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7 min read

Basement Insulation: Combining Comfort and Necessity


7 min read

Basement Insulation: Combining Comfort and Necessity

InsulationBasement Insulation: Combining Comfort and Necessity

Have you been thinking about what kind of insulation would best suit your basement? Is it spray foam insulation or boards? Are you insulating from the inside or the outside? When it comes to choosing, a lot of questions come to mind. In terms of maximizing your energy savings, insulating a basement is an interesting option, but it has to be done properly. So, here's a guide to help you in your research.

Why Insulate a Basement?

The majority of basements built or renovated before the mid-80s have to be reinsulated. The insulation in such structures is often defective, non-existent, or simply a health hazard. Thereby, renovating the basement is an important step. And, there are multiple advantages to doing so:

  1. Energy savings

In terms of energy savings, the basement is the second most influential area in the home. Heat loss through floors can account for more than 20% of the heat loss in a home. 

  1. Limit condensation and moisture

Poorly insulated buildings don't prevent air infiltration. As a result, it creates condensation and affects the well-being of the occupants. The overall insulation capacity diminishes, which causes the walls to deteriorate resulting in mould and mildew growth. Therefore, installing insulation isn’t sufficient, you also have to make sure it's done right. Faulty or unsuitable materials can, over time, compromise the structure of the building, or even damage it. 

  1. Fix distinctive problems

In some areas of Quebec, there are specific problems, such as basements being subject to flooding and other frequent risks. Therefore, it's essential to consider the insulation in detail to make sure it’s adapted for highly humid and risky ground. 

Top 3 Ways to Insulate a Basement in Cold Climates

basement insulation

Source: Canva

According to the National Building Code of Canada, there are no specific requirements when it comes to basement insulation. Therefore, it's easy to get lost in the various and best ways of insulating your basement. Every basement in every home has independent characteristics that'll come into play as far as insulation techniques are concerned. Here's a list of a few aspects to consider when insulating:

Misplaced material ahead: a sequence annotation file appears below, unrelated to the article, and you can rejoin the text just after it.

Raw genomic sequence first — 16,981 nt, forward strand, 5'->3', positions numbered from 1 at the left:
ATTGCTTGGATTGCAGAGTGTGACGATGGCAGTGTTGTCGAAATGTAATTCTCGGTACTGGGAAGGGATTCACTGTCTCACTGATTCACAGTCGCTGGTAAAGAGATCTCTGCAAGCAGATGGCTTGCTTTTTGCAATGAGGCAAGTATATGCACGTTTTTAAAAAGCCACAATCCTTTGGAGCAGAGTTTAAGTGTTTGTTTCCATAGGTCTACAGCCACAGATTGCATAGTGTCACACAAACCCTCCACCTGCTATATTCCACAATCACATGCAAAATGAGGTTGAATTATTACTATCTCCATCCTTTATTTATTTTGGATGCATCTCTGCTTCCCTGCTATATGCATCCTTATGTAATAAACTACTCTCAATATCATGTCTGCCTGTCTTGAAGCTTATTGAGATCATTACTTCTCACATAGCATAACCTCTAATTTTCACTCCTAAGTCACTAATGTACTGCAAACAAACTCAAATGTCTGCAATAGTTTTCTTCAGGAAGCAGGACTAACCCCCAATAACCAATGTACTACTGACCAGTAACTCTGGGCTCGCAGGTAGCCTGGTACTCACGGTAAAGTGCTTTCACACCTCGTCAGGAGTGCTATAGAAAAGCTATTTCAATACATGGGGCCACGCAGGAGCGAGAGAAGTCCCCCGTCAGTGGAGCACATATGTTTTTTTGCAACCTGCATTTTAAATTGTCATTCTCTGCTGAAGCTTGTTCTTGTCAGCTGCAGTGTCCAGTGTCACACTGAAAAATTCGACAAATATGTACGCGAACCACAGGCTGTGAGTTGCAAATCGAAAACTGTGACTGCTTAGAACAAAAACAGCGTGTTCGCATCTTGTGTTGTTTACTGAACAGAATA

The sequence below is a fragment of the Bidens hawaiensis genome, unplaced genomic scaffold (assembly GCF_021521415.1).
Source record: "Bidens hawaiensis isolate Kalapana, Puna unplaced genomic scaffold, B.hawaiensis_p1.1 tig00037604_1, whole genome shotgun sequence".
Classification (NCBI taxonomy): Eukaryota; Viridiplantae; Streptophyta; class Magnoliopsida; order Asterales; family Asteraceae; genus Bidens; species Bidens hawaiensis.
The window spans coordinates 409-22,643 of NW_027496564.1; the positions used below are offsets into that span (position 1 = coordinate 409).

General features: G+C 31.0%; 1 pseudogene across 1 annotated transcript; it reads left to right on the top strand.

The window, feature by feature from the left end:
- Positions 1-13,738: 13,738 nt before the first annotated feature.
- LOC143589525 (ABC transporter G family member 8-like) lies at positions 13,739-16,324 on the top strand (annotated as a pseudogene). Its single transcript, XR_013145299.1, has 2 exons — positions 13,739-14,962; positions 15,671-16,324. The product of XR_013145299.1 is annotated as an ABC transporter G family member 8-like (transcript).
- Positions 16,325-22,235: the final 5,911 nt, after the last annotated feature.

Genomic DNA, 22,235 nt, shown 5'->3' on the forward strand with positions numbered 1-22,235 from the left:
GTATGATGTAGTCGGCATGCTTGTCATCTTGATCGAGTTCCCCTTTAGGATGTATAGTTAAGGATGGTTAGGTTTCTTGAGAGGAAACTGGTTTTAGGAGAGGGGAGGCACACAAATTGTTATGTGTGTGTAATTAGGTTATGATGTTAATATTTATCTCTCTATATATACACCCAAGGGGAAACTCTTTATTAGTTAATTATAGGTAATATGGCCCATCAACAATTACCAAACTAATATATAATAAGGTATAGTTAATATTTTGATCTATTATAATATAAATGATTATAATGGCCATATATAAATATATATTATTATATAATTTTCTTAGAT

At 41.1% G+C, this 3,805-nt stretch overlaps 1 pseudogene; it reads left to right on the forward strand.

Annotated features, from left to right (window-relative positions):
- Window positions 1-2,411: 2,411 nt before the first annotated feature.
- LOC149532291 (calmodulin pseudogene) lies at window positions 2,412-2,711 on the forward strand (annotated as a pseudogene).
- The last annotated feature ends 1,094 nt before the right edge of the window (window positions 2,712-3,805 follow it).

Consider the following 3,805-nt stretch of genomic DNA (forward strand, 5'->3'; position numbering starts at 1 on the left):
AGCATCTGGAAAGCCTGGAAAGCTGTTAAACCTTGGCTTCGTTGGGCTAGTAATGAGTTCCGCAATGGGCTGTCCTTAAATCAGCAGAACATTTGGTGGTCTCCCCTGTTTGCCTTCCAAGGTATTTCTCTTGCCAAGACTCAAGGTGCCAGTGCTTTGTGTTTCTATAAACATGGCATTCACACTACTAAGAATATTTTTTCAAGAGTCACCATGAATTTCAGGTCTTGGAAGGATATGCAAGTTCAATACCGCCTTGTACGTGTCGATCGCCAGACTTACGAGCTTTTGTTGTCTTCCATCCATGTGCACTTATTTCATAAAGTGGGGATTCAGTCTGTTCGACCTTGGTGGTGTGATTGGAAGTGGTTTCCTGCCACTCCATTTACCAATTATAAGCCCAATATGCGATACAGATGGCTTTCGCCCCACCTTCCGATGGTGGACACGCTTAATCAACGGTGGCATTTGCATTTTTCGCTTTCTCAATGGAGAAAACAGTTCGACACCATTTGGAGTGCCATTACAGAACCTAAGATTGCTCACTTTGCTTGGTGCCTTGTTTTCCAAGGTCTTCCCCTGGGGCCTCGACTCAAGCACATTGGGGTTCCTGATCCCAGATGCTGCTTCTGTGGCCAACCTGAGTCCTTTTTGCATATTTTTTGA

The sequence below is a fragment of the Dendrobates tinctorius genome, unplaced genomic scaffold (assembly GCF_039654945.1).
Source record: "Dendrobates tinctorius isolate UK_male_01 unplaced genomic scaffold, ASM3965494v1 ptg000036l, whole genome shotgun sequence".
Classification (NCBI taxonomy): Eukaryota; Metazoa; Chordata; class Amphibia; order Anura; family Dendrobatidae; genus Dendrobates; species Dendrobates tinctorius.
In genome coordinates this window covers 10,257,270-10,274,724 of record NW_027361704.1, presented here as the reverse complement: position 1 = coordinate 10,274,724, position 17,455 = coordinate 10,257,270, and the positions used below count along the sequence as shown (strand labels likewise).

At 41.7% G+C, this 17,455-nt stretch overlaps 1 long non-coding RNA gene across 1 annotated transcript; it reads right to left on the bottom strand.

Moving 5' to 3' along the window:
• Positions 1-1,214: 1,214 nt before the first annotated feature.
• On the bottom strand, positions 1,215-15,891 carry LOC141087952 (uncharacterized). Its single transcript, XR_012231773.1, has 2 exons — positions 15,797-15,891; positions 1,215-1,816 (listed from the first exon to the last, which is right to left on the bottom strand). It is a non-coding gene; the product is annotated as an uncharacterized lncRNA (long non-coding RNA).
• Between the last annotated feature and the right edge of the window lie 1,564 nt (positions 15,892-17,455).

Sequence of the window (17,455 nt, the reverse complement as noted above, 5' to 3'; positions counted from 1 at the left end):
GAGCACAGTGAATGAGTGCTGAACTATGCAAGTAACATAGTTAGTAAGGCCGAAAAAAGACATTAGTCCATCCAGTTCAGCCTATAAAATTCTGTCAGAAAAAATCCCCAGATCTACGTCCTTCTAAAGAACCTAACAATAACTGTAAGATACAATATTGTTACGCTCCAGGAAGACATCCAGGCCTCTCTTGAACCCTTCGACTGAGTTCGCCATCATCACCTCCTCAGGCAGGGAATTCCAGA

• Ground condition;

  • Exposure to air drafts outside of the foundations;

  • Run-off water flow;

  • Phreatic zone;

  • Capillarity of the selected concrete.

In cold climates, basements are subject to greater thermal variations and shock exposure. 

There are three main ways to insulate a basement: insulating the walls from the inside, insulating the walls from the outside, or insulating the basement ceiling. Each method has its advantages and disadvantages, which should be considered prior to installation. Also, note that these methods aren’t mutually exclusive, as in some cases, interior and exterior wall protection is needed on top of ceiling insulation.

Thus, the three best practices are:

  • Insulating from the inside;

  • From the outside;

  • Both from inside and outside.

The latter is the most highly recommended solution, as it provides better energy performance and durability. It achieves an R-value of 40, which is extremely high. Insulation from the inside and outside represents a more significant initial investment, but it’ll help you save money in the long run. Additionally, the concrete's temperature will increase and reduce mould problems.

Insulating a Basement From the Inside: Steps & Complications

Insulating from the inside can be done using expanded polystyrene boards, and then, rock wool panels are inserted in the wall cavities. This method is the cheapest and most common option employed. It allows you to tackle any heat problems that can develop where walls meet. 

Attention: This method requires exterior protection against humidity, without it, it could result in a condensation problem inside the dwelling. To avoid this, you can use rock wool insulation or a dehumidifier. However, you should never insulate a basement from the inside if there’s already an obstacle, like moisture.

Insulating a Basement From the Outside: Steps & Complications